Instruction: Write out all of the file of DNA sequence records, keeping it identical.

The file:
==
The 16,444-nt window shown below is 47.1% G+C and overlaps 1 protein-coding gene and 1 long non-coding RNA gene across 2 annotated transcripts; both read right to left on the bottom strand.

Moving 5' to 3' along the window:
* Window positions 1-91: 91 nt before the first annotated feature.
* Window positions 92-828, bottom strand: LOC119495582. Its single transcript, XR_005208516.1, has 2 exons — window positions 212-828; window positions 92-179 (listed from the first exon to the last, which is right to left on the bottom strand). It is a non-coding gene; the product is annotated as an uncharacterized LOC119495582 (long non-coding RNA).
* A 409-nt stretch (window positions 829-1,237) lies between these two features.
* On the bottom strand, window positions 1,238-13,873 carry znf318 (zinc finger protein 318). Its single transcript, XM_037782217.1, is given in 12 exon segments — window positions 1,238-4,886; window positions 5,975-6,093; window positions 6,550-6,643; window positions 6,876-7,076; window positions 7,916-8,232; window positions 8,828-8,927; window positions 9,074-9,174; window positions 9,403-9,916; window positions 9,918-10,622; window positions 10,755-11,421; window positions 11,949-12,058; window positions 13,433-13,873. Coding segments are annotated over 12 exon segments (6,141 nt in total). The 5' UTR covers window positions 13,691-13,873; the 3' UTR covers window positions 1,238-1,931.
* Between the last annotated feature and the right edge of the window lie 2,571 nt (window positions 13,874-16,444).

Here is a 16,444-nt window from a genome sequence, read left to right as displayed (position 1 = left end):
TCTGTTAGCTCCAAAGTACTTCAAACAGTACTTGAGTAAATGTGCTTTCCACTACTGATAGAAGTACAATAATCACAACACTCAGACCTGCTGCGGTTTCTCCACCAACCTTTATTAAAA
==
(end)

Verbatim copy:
The 16,444-nt window shown below is 47.1% G+C and overlaps 1 protein-coding gene and 1 long non-coding RNA gene across 2 annotated transcripts; both read right to left on the bottom strand.

Moving 5' to 3' along the window:
* Window positions 1-91: 91 nt before the first annotated feature.
* Window positions 92-828, bottom strand: LOC119495582. Its single transcript, XR_005208516.1, has 2 exons — window positions 212-828; window positions 92-179 (listed from the first exon to the last, which is right to left on the bottom strand). It is a non-coding gene; the product is annotated as an uncharacterized LOC119495582 (long non-coding RNA).
* A 409-nt stretch (window positions 829-1,237) lies between these two features.
* On the bottom strand, window positions 1,238-13,873 carry znf318 (zinc finger protein 318). Its single transcript, XM_037782217.1, is given in 12 exon segments — window positions 1,238-4,886; window positions 5,975-6,093; window positions 6,550-6,643; window positions 6,876-7,076; window positions 7,916-8,232; window positions 8,828-8,927; window positions 9,074-9,174; window positions 9,403-9,916; window positions 9,918-10,622; window positions 10,755-11,421; window positions 11,949-12,058; window positions 13,433-13,873. Coding segments are annotated over 12 exon segments (6,141 nt in total). The 5' UTR covers window positions 13,691-13,873; the 3' UTR covers window positions 1,238-1,931.
* Between the last annotated feature and the right edge of the window lie 2,571 nt (window positions 13,874-16,444).

Here is a 16,444-nt window from a genome sequence, read left to right as displayed (position 1 = left end):
TCTGTTAGCTCCAAAGTACTTCAAACAGTACTTGAGTAAATGTGCTTTCCACTACTGATAGAAGTACAATAATCACAACACTCAGACCTGCTGCGGTTTCTCCACCAACCTTTATTAAAA